Over the course of the past two months we have witnessed some stabilization in the financial markets as stocks have staged a strong rally and credit spreads have come down. While we have seen stabilization in the financial markets since the March lows the stabilization process actually began after the October 2008 panic lows.
One of the arguments that deflationists have as to why prices will stay low is the incredible degree of slack in manufacturing capacity. Currently there is sizable slack in manufacturing capacity as the utilization rate fell to 69.26% in March.
In keeping with our update of 4/07/09 and 4/14/09, “The Eye of the Storm” economic data is now showing clear signs of a bounce typified in today’s headlines which showed both an improvement in Consumer Sentiment and in the Housing Markets. Earlier today, the Conference Board announced that its survey for Consumer Confidence experienced its fourth largest monthly gain on record moving up to a reading of 39.20 in April, up from 26.90 in March.
The onset of a new strain of swine influenza A/H1N1 with 20 confirmed cases in the U.S. over the weekend shocked the financial markets Monday. The World Health Organization (WHO) grew this figure to 40 confirmed cases now in the U.S. The number of confirmed cases in Mexico is 26 as of today.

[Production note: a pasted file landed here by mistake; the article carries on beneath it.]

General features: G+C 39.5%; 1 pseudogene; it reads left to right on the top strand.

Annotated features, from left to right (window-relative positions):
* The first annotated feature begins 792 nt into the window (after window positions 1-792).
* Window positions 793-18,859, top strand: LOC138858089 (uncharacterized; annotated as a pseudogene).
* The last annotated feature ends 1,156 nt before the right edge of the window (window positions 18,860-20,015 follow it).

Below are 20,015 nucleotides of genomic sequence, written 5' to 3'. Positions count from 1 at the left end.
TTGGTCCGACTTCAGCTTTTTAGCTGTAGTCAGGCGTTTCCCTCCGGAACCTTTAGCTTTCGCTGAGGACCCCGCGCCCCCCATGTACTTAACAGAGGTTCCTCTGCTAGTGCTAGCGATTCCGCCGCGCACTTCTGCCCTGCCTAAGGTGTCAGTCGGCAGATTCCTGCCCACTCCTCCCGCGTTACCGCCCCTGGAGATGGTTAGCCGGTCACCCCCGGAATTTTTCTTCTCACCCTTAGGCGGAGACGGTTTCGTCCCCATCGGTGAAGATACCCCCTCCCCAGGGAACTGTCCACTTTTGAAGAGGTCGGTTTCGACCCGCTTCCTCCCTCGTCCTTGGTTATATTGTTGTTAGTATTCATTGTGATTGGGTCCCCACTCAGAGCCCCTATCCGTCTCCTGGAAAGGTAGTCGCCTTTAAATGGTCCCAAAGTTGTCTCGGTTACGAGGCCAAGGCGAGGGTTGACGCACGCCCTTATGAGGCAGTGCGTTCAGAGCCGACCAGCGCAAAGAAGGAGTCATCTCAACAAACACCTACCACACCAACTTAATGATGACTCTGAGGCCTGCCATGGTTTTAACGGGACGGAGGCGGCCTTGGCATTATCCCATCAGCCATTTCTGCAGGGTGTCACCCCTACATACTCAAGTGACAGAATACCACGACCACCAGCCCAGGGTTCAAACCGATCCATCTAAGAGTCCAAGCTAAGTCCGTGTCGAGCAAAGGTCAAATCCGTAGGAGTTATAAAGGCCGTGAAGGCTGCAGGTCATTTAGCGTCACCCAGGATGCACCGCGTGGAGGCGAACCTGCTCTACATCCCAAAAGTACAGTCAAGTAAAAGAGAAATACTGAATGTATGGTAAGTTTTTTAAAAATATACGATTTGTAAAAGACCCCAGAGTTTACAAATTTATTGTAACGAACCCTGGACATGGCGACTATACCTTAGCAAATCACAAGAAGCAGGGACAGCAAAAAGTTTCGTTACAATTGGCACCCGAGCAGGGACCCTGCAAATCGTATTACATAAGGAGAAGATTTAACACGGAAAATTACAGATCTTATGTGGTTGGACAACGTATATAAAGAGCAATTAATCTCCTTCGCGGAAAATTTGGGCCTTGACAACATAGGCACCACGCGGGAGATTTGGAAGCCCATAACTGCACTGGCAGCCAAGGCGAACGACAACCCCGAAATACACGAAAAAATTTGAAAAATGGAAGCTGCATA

As I noted last week, the odds are high that in the coming months an inventory replenishment cycle will likely unfold, and in the process will give some long overdue lift to the moribund economic data. In my last article, I also tried to point out that while the headline numbers are bound to improve, that despite the improved news headlines, very little else is likely to have anything but an ongoing ‘recession' feel.
While much of the financial media are focused on “Green Shoots” and the possibility of an economic recovery, the road ahead will certainly not be smooth sailing as many economic “weeds” still remain. However, the presence of these green shoots does indicate that the path to an anemic recovery is developing, which the markets are likely snuffing out.
There are statistical ‘turns’ in the economy and then there is the ‘real deal.’ The “real deal” is defined by an actual improvement in the economy on Mainstreet in terms of material job creation, better wages, higher productivity, etc. None of that is likely to happen for some time as the US economy is undergoing what will be a structural change likely to last five years or more.
In last week’s article, “Fixed on the VIX,” I highlighted how important the VIX is as a valuable technical as well as fundamental indicator as it shows a strong correlation to many other indicators (ISM reports, employment, S&P 500, bond spreads, etc…).
In last week's review, we spent some time looking at the equity market from a dispassionate stance, first dwelling on some of the more potentially negative outcomes. In this week's update, we are going to spend some time looking to set up some parameters for getting a better idea of precisely what a “better than expected” stock market outcome might be.
The absolute collapse in global financial markets post the Lehman bankruptcy and AIG bailout last year led to a selling panic that witnessed the Volatility Index (VIX) rise to record levels, peaking at 89.53 on October 24th of last year.